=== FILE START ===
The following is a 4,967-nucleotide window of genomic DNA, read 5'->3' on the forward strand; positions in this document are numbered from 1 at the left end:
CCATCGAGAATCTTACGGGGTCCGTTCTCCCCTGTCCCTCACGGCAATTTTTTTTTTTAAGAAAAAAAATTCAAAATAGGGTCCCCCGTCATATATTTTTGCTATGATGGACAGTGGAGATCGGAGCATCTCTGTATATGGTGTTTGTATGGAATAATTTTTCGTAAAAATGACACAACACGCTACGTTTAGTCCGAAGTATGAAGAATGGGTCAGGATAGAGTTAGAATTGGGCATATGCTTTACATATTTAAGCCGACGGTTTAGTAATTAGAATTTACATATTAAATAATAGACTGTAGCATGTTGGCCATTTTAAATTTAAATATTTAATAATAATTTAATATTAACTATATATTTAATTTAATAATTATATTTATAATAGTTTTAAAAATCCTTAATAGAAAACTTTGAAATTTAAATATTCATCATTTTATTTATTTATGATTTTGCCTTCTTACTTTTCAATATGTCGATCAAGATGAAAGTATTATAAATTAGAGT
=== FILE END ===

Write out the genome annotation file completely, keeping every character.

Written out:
The following is a 4,967-nucleotide window of genomic DNA, read 5'->3' on the forward strand; positions in this document are numbered from 1 at the left end:
CCATCGAGAATCTTACGGGGTCCGTTCTCCCCTGTCCCTCACGGCAATTTTTTTTTTTAAGAAAAAAAATTCAAAATAGGGTCCCCCGTCATATATTTTTGCTATGATGGACAGTGGAGATCGGAGCATCTCTGTATATGGTGTTTGTATGGAATAATTTTTCGTAAAAATGACACAACACGCTACGTTTAGTCCGAAGTATGAAGAATGGGTCAGGATAGAGTTAGAATTGGGCATATGCTTTACATATTTAAGCCGACGGTTTAGTAATTAGAATTTACATATTAAATAATAGACTGTAGCATGTTGGCCATTTTAAATTTAAATATTTAATAATAATTTAATATTAACTATATATTTAATTTAATAATTATATTTATAATAGTTTTAAAAATCCTTAATAGAAAACTTTGAAATTTAAATATTCATCATTTTATTTATTTATGATTTTGCCTTCTTACTTTTCAATATGTCGATCAAGATGAAAGTATTATAAATTAGAGT